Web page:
Victoria’s top officials hope to begin reopening the community in May, the county judge and the city’s mayor said Wednesday.
“I am still looking at the end of this month, May 1, as a key date to get things back up and running,” County Judge Ben Zeller said at a news conference Wednesday.
Their ability to do so will be significantly guided by what Gov. Greg Abbott decides to do statewide.
After more than a month of varying degrees of lockdown throughout the country, communities are getting anxious to reopen, resume normal life and try to get the millions of people who have lost their jobs back to work. Among the businesses that have closed in response to the pandemic is the Victoria branch of Gold’s Gym, which announced Wednesday evening that it would close permanently. The Victoria location is one of 30 company-owned locations closing throughout the U.S., according to a Facebook post from the local branch.
States throughout the U.S. are grappling with the difficult questions of what parts of normal life can resume and how to do so safely while the world waits for a vaccine for COVID-19.
Public health experts have cautioned that in the weeks and months to come, life as Americans knew it is unlikely to resume fully. Without a vaccine or acquired immunity, the basic challenges of the new coronavirus, which has proven to be a highly infectious respiratory disease that can cause serious complications, haven’t changed.
There were no new COVID-19 cases confirmed in the county Wednesday. Of the 89 county residents who have tested positive for the disease, 41 have made full recoveries, according to the county’s data.
Zeller said that since the 23 days since COVID-19 first surfaced in the county, the outbreak locally had not been “severe.” County health officials have classified Victoria as experiencing moderate spread of the virus. A Texas Tribune analysis shows Victoria’s per capita count of one positive case per 1,000 residents to be among the highest infection rates in the state.
“As of this moment, the data bears out that in Victoria County, you’re more likely to die from a car wreck driving down Navarro than from COVID-19,” Zeller said Wednesday. “You’re more likely to die from just about anything than from COVID-19.”
Abbott is expected to explain his plans for the state Friday, after which Zeller and McCoy said they could detail their own plans on a local level.
“It will be really impactful what the governor does, or does not do, in terms of applying things statewide,” Zeller said. “We’ll see on Friday.”
Stay-at-home orders for the city and county are in effect until April 30.
As Texas and other states begin discussing next steps, public health experts have warned that the country’s strategy to keep COVID-19 at bay will have to be continually readjusted and re-evaluated.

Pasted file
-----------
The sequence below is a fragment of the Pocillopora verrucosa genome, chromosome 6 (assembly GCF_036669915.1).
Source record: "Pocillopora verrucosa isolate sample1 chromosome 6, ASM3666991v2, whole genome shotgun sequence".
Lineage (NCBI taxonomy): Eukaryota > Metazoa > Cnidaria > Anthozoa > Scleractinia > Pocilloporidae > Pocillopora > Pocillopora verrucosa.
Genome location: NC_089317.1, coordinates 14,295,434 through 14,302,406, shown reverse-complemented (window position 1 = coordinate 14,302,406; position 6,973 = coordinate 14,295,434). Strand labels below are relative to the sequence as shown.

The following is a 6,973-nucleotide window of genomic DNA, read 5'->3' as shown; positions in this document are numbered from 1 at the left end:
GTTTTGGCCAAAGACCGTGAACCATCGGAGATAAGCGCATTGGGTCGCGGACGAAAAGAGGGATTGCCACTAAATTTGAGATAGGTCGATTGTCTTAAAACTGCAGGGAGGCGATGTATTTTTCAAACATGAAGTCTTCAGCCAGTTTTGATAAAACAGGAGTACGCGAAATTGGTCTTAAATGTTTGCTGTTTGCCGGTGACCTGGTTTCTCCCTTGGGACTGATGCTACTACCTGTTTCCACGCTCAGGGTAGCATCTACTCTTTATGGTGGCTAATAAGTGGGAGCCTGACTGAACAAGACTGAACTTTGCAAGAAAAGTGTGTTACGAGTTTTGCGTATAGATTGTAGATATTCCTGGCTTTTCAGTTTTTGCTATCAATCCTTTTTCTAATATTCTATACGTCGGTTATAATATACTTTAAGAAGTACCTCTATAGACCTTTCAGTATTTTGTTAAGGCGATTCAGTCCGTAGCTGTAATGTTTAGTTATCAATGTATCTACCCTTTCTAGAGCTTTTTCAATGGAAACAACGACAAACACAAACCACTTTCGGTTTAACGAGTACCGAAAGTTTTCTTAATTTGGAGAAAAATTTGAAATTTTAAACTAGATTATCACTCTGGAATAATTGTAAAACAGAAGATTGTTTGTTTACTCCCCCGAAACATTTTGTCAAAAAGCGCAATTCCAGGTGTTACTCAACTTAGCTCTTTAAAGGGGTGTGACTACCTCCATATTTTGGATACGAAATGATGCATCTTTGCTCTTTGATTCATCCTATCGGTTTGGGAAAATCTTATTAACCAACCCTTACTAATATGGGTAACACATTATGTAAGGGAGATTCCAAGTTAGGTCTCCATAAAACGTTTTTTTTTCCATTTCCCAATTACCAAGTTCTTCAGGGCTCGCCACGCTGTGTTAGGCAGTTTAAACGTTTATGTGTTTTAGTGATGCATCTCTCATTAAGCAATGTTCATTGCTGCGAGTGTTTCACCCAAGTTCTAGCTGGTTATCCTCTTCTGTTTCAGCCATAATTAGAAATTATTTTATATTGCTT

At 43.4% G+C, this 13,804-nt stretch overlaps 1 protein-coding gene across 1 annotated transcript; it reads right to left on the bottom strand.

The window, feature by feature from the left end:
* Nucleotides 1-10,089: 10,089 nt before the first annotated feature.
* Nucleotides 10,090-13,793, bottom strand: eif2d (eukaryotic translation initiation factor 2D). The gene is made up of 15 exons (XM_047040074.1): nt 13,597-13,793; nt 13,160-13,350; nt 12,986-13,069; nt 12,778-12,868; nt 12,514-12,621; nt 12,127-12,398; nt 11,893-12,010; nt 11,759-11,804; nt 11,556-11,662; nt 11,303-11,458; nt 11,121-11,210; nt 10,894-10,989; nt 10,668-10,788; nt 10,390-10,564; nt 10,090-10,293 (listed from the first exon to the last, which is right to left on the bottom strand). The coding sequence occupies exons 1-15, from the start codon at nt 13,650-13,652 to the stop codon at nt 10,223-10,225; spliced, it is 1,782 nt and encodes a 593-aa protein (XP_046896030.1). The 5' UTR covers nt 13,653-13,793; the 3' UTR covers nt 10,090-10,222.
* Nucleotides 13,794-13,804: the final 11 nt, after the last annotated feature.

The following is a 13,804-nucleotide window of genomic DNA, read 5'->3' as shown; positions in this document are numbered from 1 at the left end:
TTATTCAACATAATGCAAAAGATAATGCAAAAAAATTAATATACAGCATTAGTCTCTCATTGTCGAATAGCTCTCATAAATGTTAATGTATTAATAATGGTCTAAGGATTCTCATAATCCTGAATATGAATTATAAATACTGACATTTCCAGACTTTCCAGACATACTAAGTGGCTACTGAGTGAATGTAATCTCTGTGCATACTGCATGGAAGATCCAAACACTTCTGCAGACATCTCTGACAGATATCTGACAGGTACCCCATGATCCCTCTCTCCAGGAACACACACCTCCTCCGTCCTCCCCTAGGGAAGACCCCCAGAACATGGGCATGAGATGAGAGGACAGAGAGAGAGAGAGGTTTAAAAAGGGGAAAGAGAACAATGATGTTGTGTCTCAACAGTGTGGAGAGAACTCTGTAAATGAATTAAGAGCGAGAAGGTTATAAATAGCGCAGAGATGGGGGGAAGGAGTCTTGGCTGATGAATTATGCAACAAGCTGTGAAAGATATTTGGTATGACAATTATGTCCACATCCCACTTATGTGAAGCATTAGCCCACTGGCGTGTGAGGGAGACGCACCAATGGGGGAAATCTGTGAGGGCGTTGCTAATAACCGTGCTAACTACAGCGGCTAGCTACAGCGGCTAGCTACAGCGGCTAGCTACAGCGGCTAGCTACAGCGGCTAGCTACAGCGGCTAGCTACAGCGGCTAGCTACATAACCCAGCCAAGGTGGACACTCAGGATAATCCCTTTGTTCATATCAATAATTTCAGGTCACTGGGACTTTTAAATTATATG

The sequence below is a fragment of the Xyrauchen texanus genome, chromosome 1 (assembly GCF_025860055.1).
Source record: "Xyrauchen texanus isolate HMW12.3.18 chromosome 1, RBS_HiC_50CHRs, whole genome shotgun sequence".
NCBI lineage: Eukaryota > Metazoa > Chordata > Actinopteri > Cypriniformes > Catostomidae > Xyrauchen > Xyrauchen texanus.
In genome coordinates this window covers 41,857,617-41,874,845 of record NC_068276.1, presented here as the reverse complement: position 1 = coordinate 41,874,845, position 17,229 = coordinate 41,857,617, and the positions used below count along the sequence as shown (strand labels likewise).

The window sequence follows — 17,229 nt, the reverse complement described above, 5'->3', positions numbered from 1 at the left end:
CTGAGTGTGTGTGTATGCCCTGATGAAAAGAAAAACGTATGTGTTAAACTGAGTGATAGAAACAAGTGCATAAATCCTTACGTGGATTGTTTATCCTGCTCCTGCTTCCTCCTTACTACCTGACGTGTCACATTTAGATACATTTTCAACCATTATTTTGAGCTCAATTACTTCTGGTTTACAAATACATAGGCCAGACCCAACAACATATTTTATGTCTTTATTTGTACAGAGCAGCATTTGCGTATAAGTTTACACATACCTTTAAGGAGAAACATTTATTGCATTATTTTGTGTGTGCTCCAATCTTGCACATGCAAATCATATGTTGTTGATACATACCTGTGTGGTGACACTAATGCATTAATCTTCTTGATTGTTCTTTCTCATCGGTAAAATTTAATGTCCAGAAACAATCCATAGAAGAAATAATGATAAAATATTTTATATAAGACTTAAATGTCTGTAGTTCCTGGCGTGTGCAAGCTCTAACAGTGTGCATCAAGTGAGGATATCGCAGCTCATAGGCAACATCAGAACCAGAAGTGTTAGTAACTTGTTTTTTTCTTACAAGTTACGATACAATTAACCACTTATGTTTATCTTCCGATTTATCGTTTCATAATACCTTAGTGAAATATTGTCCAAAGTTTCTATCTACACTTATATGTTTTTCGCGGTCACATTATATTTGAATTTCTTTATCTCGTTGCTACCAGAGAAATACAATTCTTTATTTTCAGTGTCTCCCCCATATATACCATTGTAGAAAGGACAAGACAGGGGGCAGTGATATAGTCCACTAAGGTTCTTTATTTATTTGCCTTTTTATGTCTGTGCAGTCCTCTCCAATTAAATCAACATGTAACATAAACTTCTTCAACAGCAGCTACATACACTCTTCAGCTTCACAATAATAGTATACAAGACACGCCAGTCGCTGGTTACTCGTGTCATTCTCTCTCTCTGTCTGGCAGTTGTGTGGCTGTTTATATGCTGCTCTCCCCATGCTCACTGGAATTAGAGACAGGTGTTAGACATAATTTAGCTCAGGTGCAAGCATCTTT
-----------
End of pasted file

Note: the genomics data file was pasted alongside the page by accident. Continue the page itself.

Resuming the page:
Michael Osterholm, an infectious disease epidemiologist at the University of Minnesota, has said that Americans should not be focusing on the next two weeks, but rather the next two years.
“I think it would be terribly unfortunate if we spent time over the next several weeks only focusing on how we’re going to get back to normalcy because we’ve still got a long ways to go, and only by considering that, can we better prepare to meet that challenge,” Osterholm said on a podcast produced by the Center for Infectious Disease Research and Policy, which he directs.
Dr. Anthony Fauci, the director of the National Institute of Allergy and Infectious Disease, said completely opening the country up May 1 is “a bit overly optimistic.”
Zeller and Victoria Mayor Rawley McCoy said Wednesday that they expect to evaluate their plans for Victoria based on Abbott’s decisions and local data that may indicate the future course of the disease in the county.
Public health officials say any reopening of the economy also would need to be accompanied by a widespread availability of testing and contact tracing, so that the inevitable reemergence of COVID-19 could be quickly contained before causing another widespread outbreak. The country’s capacity for such testing is still unclear.
McCoy said part of the reason behind Victoria County’s high per capita rate of confirmed COVID-19 infections was because of a higher rate of testing. At least 1,050 people in Victoria County had been tested for the new disease as of Wednesday, McCoy said. That means more people in Victoria County have been tested per capita than compared to the state’s average and to most other counties, he said.
Texas, however, lags far behind almost every other state when it comes to testing adjusted for total population, according to recent analyses from the Houston Chronicle and the COVID Tracking Project.